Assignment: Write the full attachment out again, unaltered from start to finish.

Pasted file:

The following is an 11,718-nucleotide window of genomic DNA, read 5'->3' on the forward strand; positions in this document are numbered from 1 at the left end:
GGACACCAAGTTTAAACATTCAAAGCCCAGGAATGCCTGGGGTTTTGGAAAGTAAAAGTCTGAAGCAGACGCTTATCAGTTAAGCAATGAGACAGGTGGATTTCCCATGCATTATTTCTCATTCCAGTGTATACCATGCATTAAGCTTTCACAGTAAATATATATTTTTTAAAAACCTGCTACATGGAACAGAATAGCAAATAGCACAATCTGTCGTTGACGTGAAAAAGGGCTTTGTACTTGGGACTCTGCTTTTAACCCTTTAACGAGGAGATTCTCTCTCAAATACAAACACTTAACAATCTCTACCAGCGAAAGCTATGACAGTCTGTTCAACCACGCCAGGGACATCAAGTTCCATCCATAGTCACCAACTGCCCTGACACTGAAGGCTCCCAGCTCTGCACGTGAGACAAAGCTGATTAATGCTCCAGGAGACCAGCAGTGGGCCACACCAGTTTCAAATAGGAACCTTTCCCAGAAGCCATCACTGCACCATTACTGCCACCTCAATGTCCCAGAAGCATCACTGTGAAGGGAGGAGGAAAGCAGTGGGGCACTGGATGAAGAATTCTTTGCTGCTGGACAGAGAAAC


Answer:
The following is an 11,718-nucleotide window of genomic DNA, read 5'->3' on the forward strand; positions in this document are numbered from 1 at the left end:
GGACACCAAGTTTAAACATTCAAAGCCCAGGAATGCCTGGGGTTTTGGAAAGTAAAAGTCTGAAGCAGACGCTTATCAGTTAAGCAATGAGACAGGTGGATTTCCCATGCATTATTTCTCATTCCAGTGTATACCATGCATTAAGCTTTCACAGTAAATATATATTTTTTAAAAACCTGCTACATGGAACAGAATAGCAAATAGCACAATCTGTCGTTGACGTGAAAAAGGGCTTTGTACTTGGGACTCTGCTTTTAACCCTTTAACGAGGAGATTCTCTCTCAAATACAAACACTTAACAATCTCTACCAGCGAAAGCTATGACAGTCTGTTCAACCACGCCAGGGACATCAAGTTCCATCCATAGTCACCAACTGCCCTGACACTGAAGGCTCCCAGCTCTGCACGTGAGACAAAGCTGATTAATGCTCCAGGAGACCAGCAGTGGGCCACACCAGTTTCAAATAGGAACCTTTCCCAGAAGCCATCACTGCACCATTACTGCCACCTCAATGTCCCAGAAGCATCACTGTGAAGGGAGGAGGAAAGCAGTGGGGCACTGGATGAAGAATTCTTTGCTGCTGGACAGAGAAAC